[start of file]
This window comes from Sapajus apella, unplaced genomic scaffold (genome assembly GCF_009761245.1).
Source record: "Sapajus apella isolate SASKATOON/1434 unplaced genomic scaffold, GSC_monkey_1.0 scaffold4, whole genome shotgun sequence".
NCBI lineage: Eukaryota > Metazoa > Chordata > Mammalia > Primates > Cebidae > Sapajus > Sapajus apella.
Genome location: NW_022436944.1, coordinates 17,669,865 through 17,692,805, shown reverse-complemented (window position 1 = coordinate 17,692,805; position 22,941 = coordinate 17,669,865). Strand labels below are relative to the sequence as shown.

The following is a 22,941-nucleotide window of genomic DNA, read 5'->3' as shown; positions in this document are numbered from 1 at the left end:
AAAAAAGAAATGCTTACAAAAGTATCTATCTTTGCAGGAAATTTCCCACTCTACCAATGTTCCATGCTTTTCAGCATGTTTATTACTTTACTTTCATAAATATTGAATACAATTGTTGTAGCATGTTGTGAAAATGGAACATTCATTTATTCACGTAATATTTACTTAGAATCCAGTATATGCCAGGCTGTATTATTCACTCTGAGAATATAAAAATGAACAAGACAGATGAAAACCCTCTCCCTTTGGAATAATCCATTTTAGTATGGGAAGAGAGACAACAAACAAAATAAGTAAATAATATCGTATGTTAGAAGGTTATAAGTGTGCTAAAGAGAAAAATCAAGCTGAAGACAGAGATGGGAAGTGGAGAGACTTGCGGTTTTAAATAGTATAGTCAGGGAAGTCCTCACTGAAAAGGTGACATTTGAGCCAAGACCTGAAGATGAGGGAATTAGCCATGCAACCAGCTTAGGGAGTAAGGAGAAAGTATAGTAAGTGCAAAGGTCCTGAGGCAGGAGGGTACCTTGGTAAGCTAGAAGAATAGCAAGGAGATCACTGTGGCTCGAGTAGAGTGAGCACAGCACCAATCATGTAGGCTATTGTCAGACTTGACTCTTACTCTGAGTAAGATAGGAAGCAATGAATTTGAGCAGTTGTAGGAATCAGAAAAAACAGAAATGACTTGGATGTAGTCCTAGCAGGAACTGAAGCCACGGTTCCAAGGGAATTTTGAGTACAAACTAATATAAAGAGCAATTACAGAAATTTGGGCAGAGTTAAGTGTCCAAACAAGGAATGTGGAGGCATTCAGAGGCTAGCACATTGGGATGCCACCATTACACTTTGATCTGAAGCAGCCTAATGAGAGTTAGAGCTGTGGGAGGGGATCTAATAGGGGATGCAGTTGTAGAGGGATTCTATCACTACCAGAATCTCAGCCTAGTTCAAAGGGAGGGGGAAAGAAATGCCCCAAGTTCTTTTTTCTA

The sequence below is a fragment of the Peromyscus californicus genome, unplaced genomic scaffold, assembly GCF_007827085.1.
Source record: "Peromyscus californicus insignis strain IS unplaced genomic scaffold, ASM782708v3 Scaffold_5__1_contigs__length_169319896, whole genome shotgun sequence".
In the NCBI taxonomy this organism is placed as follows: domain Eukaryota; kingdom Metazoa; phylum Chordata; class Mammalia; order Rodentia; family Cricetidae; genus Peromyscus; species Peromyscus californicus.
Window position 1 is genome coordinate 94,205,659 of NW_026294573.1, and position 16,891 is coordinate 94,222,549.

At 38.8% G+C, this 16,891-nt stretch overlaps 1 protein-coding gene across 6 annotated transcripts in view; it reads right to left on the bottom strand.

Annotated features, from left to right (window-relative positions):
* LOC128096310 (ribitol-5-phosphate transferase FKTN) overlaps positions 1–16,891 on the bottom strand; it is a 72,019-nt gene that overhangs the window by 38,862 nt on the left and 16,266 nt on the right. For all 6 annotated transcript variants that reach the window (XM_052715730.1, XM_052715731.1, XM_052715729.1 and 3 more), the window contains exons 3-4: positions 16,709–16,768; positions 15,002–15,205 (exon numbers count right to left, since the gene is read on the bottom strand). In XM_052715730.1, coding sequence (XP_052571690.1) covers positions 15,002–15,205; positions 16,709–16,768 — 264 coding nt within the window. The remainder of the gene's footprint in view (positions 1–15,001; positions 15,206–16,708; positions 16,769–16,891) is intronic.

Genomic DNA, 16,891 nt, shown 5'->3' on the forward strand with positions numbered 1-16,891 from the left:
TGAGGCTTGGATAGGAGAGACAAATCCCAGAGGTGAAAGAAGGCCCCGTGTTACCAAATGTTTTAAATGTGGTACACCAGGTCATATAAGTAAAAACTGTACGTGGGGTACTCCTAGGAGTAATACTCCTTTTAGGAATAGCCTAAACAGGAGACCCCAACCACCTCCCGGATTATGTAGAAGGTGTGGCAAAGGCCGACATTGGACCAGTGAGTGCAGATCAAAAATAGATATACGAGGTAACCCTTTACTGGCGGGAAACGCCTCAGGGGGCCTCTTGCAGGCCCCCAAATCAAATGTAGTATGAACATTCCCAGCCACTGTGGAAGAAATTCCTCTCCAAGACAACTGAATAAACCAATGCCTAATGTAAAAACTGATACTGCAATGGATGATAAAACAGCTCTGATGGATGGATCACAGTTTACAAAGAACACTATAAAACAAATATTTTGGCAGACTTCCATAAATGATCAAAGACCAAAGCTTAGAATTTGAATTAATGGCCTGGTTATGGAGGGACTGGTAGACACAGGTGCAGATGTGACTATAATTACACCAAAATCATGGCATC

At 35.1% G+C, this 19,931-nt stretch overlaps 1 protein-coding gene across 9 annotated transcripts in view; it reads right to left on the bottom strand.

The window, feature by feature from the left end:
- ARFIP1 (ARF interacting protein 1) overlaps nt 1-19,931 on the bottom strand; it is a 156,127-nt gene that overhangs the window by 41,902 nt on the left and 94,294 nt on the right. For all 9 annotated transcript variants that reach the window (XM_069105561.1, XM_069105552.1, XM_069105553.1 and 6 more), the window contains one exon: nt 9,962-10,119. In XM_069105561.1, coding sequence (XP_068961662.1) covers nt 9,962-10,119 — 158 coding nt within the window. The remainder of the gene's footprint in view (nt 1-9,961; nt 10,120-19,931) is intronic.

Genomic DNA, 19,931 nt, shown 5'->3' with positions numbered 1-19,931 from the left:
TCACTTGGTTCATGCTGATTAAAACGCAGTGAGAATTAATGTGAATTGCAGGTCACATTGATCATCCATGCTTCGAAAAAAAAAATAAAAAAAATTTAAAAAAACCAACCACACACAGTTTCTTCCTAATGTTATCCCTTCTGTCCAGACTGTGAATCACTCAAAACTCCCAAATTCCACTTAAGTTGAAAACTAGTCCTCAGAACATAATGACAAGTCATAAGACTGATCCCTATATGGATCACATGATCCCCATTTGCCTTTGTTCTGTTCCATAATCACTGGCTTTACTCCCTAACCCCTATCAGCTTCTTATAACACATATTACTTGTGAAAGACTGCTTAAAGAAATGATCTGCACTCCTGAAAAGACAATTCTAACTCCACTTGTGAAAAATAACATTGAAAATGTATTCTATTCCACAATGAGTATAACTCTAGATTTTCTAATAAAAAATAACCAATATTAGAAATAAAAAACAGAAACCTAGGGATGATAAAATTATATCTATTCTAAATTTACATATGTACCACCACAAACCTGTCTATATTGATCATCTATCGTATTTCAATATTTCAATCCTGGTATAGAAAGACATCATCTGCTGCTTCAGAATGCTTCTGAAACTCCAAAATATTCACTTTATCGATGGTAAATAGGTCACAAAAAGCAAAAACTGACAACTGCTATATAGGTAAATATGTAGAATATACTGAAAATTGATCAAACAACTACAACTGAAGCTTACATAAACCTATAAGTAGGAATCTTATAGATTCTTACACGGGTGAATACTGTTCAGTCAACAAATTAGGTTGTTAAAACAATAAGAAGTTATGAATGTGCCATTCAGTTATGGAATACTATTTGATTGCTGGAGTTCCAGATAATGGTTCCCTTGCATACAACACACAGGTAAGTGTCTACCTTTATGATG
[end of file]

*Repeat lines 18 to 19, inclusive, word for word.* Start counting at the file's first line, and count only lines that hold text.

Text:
- ARFIP1 (ARF interacting protein 1) overlaps nt 1-19,931 on the bottom strand; it is a 156,127-nt gene that overhangs the window by 41,902 nt on the left and 94,294 nt on the right. For all 9 annotated transcript variants that reach the window (XM_069105561.1, XM_069105552.1, XM_069105553.1 and 6 more), the window contains one exon: nt 9,962-10,119. In XM_069105561.1, coding sequence (XP_068961662.1) covers nt 9,962-10,119 — 158 coding nt within the window. The remainder of the gene's footprint in view (nt 1-9,961; nt 10,120-19,931) is intronic.

Genomic DNA, 19,931 nt, shown 5'->3' with positions numbered 1-19,931 from the left: